The low-down Hide
When building a startup with a growing team and scarce resources, you’re sometimes going to have to let fires burn.
The trouble is, it might not just be your house that’s on fire. It might be several rooms at once, each holding equally valuable possessions.
All have the potential to burn you to the ground. You must learn to extinguish the fires that are burning the fastest, and let the others keep you warm while you do it.
Firefighting equals inertia
Constantly fighting fires means staying in one place. It means coming back to a previous point of safety once the fire is out. There can be no driving forward with the business when all you’re doing is reacting and correcting.
LinkedIn founder/original PayPal board member/VC/podcaster/billionaire Reid Hoffman speaks about this in his recently released book Masters of Scale (and the podcast devoted to this chapter).
As Hoffman explains, “If you spend all your time fighting fires, you may miss critical opportunities to build your business. You’ll be all reaction and no action”.
Reprogramming your business brain
Letting fires burn is foremost a matter of intelligent decision making, and secondmost a matter of temerity.
It’s a game of holding nerve. It’s correcting a lifetime of programming that everything has to be immediately fixed and made immaculate. Humans are very uncomfortable with unresolved issues. But the most successful entrepreneurs make unresolved issues their home.
Thankfully, Hoffman doesn’t just tell us to let fires burn. He offers some fire safety techniques to founders new to running early-stage companies:
Look for root causes (AKA finding leverage)
A solution that puts out a fire is good. A solution that puts out multiple fires is better.
Often in startups there is one glaring issue that is causing multiple issues. Hint: it’s usually a person.
Look for the “most important” fires
Perhaps a phrase that conjures less hellish imagery is “pick your battles”.
You might have to prioritise new customers (growth) over your existing customers. If your existing customers are a loyal band of stragglers who’ve been with you since day one, this is going to be painful. Hoffman speaks of the early PayPal days where the 3-person customer service team was receiving 10,000 complaints a month. Phones were ringing 24 hours a day. Their answer? Turn off the ringers.
PayPal focused on growing their user base exponentially until they had the resources to set up a 200-person call centre to care for their existing customers. It was a nail-biting fire to let burn in the face of real anger from real people, many of whom had businesses relying on PayPal’s financial services.
Hoffman says, “I wouldn’t have solved it a moment sooner. Provide whatever service you can as long as it doesn’t slow us down – and that may mean no service.”
While we’re talking about prioritisation, it’s also important to beware of puritanical attitudes amongst your staff. A designer, web developer, or marketer that insists on doing things “their way” or by the book can be a drain on time or resources that might be more urgently needed elsewhere.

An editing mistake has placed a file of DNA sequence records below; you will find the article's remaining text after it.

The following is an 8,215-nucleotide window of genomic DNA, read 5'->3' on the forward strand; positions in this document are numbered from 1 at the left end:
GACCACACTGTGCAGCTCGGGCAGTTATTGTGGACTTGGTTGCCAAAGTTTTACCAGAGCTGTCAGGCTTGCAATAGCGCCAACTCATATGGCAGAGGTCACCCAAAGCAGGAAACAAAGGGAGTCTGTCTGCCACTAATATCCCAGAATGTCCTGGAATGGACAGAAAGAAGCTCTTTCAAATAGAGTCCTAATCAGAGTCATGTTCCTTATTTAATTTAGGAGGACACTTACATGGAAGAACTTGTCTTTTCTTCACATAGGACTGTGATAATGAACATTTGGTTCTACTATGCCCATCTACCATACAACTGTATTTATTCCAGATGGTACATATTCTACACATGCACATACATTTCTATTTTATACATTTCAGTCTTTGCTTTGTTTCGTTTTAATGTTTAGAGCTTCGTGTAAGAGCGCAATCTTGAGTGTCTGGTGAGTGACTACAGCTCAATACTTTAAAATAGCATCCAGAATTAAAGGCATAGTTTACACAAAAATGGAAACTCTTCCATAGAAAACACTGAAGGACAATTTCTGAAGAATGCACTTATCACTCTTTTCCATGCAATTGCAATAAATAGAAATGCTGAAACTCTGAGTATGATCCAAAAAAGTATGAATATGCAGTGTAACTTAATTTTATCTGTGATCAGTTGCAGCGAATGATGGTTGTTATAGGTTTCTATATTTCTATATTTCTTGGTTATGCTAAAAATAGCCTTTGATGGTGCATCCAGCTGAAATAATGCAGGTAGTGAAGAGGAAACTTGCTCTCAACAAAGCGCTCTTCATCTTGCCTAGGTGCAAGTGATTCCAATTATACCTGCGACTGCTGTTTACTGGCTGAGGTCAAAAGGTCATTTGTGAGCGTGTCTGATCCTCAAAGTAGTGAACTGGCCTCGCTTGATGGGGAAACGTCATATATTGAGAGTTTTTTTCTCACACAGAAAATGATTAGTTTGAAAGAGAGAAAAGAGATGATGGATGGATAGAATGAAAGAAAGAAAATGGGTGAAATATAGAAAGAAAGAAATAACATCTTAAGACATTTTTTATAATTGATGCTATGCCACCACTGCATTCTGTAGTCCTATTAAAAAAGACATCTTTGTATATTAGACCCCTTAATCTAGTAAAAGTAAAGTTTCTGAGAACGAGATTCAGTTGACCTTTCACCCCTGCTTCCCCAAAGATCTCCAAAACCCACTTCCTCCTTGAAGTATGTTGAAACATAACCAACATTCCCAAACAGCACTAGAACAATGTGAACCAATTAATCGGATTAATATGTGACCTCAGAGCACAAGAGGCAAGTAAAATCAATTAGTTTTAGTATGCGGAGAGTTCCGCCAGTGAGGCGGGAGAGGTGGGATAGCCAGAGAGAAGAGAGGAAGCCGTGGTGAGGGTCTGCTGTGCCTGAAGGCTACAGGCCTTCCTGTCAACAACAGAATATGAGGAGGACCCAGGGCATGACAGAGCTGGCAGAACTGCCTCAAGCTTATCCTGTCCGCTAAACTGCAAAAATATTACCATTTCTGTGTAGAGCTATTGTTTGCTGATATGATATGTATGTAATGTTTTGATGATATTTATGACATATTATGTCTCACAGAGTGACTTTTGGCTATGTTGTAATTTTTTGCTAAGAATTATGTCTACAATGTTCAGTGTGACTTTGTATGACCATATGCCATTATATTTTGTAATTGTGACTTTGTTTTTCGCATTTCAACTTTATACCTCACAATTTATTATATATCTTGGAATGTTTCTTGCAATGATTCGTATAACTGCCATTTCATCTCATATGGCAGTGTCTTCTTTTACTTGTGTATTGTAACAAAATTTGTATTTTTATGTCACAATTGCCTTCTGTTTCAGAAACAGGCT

Communicate across your team
Speaking as a guest on Hoffman’s Masters of Scale podcast, Selina Tobaccowala (serial founder whose startups include Evite, SurveyMonkey, and Ticketmaster) remarks that when things start to go wrong, “communication is the first thing to break down”.
Hoffman follows the point with the importance of showing your team that “yes, you see the problem, and yes, your neglect is deliberate”. As you grow, each department will have its priorities. At times you’ll deal with frustration, confusion, and even anger if there is no clear reason for your perceived neglect.
Transparent communication is even more crucial in the remote work era, where it’s much easier for employees to avoid direct confrontation and to bury their heads in the sand. Creating an anti-blame environment is a good place to start. Employees afraid of the leadership team will be much slower to confess mistakes, feel much more paralyzed when trying to correct them, and be more afraid to speak up about ambitious ideas in the future.
Can some fires burn forever?
Successful founders and company leaders know that singular, focused brand personalities are most powerful in reaching target audiences. Unless you’re McDonalds, trying to be a jack of all trades simply doesn’t work.
This means there are always going to be things you don’t do well.
In Hoffman’s words, Amazon is “not going to win a Webby award anytime soon…. What Bezos knows is that what matters most to people is convenience, price and speed…. Bezos won’t allow anyone to vary from those three goals at all. Even if they say, ‘But you could do this’. ‘No, no, no. Convenience, price, speed.’”
Embracing Positive Stress
Watching fires burn can feel painful, but it can also be a place of positive stress.
Your role as founder is to project manage those fires until you have the budget, bug fixes, and painstakingly-selected personnel to work gradually towards smooth (fire-resistant!) operation.